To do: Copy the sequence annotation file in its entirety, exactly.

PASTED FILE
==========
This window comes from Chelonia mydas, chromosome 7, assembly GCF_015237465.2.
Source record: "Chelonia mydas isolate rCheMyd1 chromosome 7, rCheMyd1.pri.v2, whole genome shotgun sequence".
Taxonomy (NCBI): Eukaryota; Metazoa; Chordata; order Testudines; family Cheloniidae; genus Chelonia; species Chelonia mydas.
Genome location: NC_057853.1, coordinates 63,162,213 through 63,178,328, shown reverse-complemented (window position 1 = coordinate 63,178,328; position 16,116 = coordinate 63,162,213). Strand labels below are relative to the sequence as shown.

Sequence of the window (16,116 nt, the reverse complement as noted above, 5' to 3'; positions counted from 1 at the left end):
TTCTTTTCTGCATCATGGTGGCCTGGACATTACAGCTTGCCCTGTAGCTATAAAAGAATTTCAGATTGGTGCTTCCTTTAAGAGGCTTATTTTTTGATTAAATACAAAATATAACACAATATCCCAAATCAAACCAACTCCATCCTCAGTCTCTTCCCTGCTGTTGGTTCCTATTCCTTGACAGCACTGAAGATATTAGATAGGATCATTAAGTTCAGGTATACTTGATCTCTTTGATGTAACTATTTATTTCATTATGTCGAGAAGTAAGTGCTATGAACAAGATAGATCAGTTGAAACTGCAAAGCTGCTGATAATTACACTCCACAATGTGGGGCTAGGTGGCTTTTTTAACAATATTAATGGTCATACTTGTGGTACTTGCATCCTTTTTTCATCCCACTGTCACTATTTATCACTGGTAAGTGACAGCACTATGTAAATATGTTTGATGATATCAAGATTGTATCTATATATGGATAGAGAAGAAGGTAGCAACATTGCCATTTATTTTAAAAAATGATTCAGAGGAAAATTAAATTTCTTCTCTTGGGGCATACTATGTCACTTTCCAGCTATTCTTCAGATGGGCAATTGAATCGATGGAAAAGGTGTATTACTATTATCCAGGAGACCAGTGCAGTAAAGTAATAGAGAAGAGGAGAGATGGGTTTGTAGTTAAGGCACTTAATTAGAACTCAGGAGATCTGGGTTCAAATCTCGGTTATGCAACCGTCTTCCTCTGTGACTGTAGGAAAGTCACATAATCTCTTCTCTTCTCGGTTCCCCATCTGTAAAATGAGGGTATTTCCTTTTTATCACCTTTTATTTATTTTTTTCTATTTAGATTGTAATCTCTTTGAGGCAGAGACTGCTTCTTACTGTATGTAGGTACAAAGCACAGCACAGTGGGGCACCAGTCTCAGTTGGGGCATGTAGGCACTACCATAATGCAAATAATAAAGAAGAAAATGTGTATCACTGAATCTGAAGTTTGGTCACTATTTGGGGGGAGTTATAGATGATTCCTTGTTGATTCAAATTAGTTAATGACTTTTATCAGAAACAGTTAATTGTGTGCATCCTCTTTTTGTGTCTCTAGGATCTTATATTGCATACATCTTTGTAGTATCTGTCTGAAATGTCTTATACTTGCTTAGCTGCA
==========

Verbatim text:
This window comes from Chelonia mydas, chromosome 7, assembly GCF_015237465.2.
Source record: "Chelonia mydas isolate rCheMyd1 chromosome 7, rCheMyd1.pri.v2, whole genome shotgun sequence".
Taxonomy (NCBI): Eukaryota; Metazoa; Chordata; order Testudines; family Cheloniidae; genus Chelonia; species Chelonia mydas.
Genome location: NC_057853.1, coordinates 63,162,213 through 63,178,328, shown reverse-complemented (window position 1 = coordinate 63,178,328; position 16,116 = coordinate 63,162,213). Strand labels below are relative to the sequence as shown.

Sequence of the window (16,116 nt, the reverse complement as noted above, 5' to 3'; positions counted from 1 at the left end):
TTCTTTTCTGCATCATGGTGGCCTGGACATTACAGCTTGCCCTGTAGCTATAAAAGAATTTCAGATTGGTGCTTCCTTTAAGAGGCTTATTTTTTGATTAAATACAAAATATAACACAATATCCCAAATCAAACCAACTCCATCCTCAGTCTCTTCCCTGCTGTTGGTTCCTATTCCTTGACAGCACTGAAGATATTAGATAGGATCATTAAGTTCAGGTATACTTGATCTCTTTGATGTAACTATTTATTTCATTATGTCGAGAAGTAAGTGCTATGAACAAGATAGATCAGTTGAAACTGCAAAGCTGCTGATAATTACACTCCACAATGTGGGGCTAGGTGGCTTTTTTAACAATATTAATGGTCATACTTGTGGTACTTGCATCCTTTTTTCATCCCACTGTCACTATTTATCACTGGTAAGTGACAGCACTATGTAAATATGTTTGATGATATCAAGATTGTATCTATATATGGATAGAGAAGAAGGTAGCAACATTGCCATTTATTTTAAAAAATGATTCAGAGGAAAATTAAATTTCTTCTCTTGGGGCATACTATGTCACTTTCCAGCTATTCTTCAGATGGGCAATTGAATCGATGGAAAAGGTGTATTACTATTATCCAGGAGACCAGTGCAGTAAAGTAATAGAGAAGAGGAGAGATGGGTTTGTAGTTAAGGCACTTAATTAGAACTCAGGAGATCTGGGTTCAAATCTCGGTTATGCAACCGTCTTCCTCTGTGACTGTAGGAAAGTCACATAATCTCTTCTCTTCTCGGTTCCCCATCTGTAAAATGAGGGTATTTCCTTTTTATCACCTTTTATTTATTTTTTTCTATTTAGATTGTAATCTCTTTGAGGCAGAGACTGCTTCTTACTGTATGTAGGTACAAAGCACAGCACAGTGGGGCACCAGTCTCAGTTGGGGCATGTAGGCACTACCATAATGCAAATAATAAAGAAGAAAATGTGTATCACTGAATCTGAAGTTTGGTCACTATTTGGGGGGAGTTATAGATGATTCCTTGTTGATTCAAATTAGTTAATGACTTTTATCAGAAACAGTTAATTGTGTGCATCCTCTTTTTGTGTCTCTAGGATCTTATATTGCATACATCTTTGTAGTATCTGTCTGAAATGTCTTATACTTGCTTAGCTGCA